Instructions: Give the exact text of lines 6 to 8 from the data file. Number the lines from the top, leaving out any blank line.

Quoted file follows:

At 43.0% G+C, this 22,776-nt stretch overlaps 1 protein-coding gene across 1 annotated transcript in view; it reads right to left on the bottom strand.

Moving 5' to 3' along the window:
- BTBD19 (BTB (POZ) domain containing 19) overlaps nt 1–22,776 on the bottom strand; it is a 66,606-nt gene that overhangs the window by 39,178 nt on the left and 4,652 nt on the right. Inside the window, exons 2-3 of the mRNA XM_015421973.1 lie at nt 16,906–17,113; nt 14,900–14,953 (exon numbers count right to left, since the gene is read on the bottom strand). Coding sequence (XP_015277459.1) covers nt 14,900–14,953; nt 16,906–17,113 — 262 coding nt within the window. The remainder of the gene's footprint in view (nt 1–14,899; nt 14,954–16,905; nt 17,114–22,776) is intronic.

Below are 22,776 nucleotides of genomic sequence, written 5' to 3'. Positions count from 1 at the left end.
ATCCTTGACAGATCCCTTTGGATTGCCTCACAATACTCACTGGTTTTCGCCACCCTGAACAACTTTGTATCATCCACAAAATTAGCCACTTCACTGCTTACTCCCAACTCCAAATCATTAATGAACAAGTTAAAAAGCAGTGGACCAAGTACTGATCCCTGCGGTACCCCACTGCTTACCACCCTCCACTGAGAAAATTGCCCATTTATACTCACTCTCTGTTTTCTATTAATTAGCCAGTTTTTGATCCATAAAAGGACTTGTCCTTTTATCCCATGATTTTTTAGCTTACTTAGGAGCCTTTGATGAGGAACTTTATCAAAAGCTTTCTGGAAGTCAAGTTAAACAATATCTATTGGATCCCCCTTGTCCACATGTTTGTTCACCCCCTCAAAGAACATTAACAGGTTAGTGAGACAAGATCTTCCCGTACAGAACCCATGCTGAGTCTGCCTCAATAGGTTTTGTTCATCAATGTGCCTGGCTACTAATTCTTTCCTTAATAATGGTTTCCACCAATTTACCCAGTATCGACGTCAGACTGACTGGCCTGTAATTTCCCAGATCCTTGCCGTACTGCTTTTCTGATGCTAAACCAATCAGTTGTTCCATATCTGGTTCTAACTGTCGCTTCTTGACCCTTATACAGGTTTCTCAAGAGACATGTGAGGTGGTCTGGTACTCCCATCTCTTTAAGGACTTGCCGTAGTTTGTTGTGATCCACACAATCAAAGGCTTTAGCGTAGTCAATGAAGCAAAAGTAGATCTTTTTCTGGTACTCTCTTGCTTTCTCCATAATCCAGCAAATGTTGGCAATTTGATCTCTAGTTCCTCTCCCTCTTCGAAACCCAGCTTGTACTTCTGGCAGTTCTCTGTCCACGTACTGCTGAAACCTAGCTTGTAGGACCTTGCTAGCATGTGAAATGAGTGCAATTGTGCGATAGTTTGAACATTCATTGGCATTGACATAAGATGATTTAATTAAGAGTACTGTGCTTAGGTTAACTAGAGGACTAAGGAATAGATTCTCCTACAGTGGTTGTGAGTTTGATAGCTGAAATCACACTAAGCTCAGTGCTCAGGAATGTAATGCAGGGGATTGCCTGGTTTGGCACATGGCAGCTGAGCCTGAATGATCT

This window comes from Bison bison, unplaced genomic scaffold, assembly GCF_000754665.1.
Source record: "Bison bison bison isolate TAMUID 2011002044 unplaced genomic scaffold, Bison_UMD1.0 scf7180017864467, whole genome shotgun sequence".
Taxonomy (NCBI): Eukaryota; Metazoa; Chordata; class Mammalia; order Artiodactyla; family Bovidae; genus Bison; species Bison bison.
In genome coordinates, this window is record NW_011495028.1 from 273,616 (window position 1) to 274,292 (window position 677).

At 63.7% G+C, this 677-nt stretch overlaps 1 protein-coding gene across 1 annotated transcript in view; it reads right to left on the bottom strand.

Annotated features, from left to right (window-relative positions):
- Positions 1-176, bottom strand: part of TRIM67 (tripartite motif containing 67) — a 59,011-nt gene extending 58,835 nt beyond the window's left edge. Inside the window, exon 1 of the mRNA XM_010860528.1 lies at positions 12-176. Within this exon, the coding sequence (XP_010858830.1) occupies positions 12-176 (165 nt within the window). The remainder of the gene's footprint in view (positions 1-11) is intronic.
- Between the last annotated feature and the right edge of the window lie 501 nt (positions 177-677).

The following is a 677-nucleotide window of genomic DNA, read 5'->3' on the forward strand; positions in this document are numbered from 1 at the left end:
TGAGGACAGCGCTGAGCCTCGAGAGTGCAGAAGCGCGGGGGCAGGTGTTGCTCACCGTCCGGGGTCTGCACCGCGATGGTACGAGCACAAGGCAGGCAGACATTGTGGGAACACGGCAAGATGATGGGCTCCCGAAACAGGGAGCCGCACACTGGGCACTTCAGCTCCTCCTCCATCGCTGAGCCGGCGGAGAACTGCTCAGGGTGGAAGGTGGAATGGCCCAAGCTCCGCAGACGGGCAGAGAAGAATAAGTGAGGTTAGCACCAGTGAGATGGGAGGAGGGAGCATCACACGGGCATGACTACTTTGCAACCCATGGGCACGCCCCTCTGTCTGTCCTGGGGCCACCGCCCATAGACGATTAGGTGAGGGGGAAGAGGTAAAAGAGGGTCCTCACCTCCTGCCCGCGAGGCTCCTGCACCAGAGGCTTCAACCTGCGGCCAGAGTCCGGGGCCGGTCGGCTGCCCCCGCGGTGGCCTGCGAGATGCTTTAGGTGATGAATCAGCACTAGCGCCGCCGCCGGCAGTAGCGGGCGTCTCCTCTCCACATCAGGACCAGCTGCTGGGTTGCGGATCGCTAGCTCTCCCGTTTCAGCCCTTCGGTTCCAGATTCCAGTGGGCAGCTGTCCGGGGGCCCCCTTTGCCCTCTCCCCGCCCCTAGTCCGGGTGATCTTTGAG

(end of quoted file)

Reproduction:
This window comes from Bison bison, unplaced genomic scaffold, assembly GCF_000754665.1.
Source record: "Bison bison bison isolate TAMUID 2011002044 unplaced genomic scaffold, Bison_UMD1.0 scf7180017864467, whole genome shotgun sequence".
Taxonomy (NCBI): Eukaryota; Metazoa; Chordata; class Mammalia; order Artiodactyla; family Bovidae; genus Bison; species Bison bison.